While most investigators agree that signalling from a combination of IL-7 and IL-15, but not MHC-I, regulates homeostasis of memory CD8+ T cells, the factors controlling homeostasis of the memory CD4+ T cell pool are more controversial [32]. Much of the confusion here seems to stem from the invalid assumption that memory-phenotype (MP) CD4+ T cells, which arise spontaneously without intentional immunization, and Ag-specific (AgSp) memory CD4+ T cells, which arise after intentional immunization with a specific Ag, display the same homeostatic requirements (see below). Recent studies with AgSp TCR Tg and polyclonal memory CD4+ cells demonstrate that these cells, like memory CD8+ T cells, rely on contact with both IL-15 and IL-7 but not MHC (MHC-II) for their homeostasis [28,33••,34•]. IL-7 appears to have a bigger role than IL-15 in supporting survival of memory CD4+ cells, but both cytokines seem equally essential for these cells to undergo basal homeostatic proliferation under normal conditions [33••,34•]. IL-15 has a less prominent role for memory CD4+ cells than for NK and memory CD8+ cells, these latter cells being much more reliant on IL-15 than IL-7 for their homeostasis [32]. This difference in IL-15 dependence correlates closely with the expression levels of the IL-15 receptor, CD122, which is displayed at much lower levels on memory CD4+ cells than on NK and memory CD8+ cells. For this reason, memory CD4+ cells compete less effectively for IL-15 than NK and memory CD8+ cells [33••], and this could be one of the main reasons why the lifespan of AgSp memory CD4+ cells tends to be shorter than that of memory CD8+ cells [35].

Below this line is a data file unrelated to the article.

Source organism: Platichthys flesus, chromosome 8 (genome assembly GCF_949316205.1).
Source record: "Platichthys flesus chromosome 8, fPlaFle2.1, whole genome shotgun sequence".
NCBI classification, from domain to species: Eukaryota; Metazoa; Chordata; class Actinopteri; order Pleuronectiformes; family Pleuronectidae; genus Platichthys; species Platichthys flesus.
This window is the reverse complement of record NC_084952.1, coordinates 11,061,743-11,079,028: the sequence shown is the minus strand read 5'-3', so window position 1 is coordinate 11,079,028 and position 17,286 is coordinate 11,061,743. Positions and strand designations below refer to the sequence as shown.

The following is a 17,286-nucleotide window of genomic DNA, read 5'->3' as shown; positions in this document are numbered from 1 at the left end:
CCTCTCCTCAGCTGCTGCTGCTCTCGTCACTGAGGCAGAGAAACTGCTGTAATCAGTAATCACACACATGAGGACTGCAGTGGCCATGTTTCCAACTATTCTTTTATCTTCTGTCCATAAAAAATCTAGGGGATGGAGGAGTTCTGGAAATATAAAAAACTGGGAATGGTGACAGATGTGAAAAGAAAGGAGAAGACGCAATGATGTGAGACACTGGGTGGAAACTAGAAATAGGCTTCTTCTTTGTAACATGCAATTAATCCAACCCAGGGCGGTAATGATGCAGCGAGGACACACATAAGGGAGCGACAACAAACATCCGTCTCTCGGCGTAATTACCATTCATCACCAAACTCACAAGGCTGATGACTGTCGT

In contrast to AgSp memory CD4+ cells, MP CD4+ cells comprise a heterogeneous population of cells with different homeostatic requirements. While the majority of MP cells appear to resemble AgSp memory CD4+ cells, a small fraction of MP CD4+ cells undergoes a very rapid rate of homeostatic proliferation under both normal and lymphopenic conditions. Significantly, such rapid proliferation is driven largely by TCR interaction with MHC-II and not by contact with IL-7 or IL-15 [33••,36]. The presence of a population of fast-dividing MP CD4+ cells has been interpreted to indicate a role for TCR-MHC-II signalling in homeostasis of memory CD4+ cells [37]. However, this conclusion is questionable because AgSp memory CD4+ cells typically divide quite slowly [28,33••,34•]. The function of the fast-dividing subset of MP CD4+ cells and the nature of the Ag that drives their rapid proliferation have yet to be defined.

Role of apoptotic proteins in memory T cell survival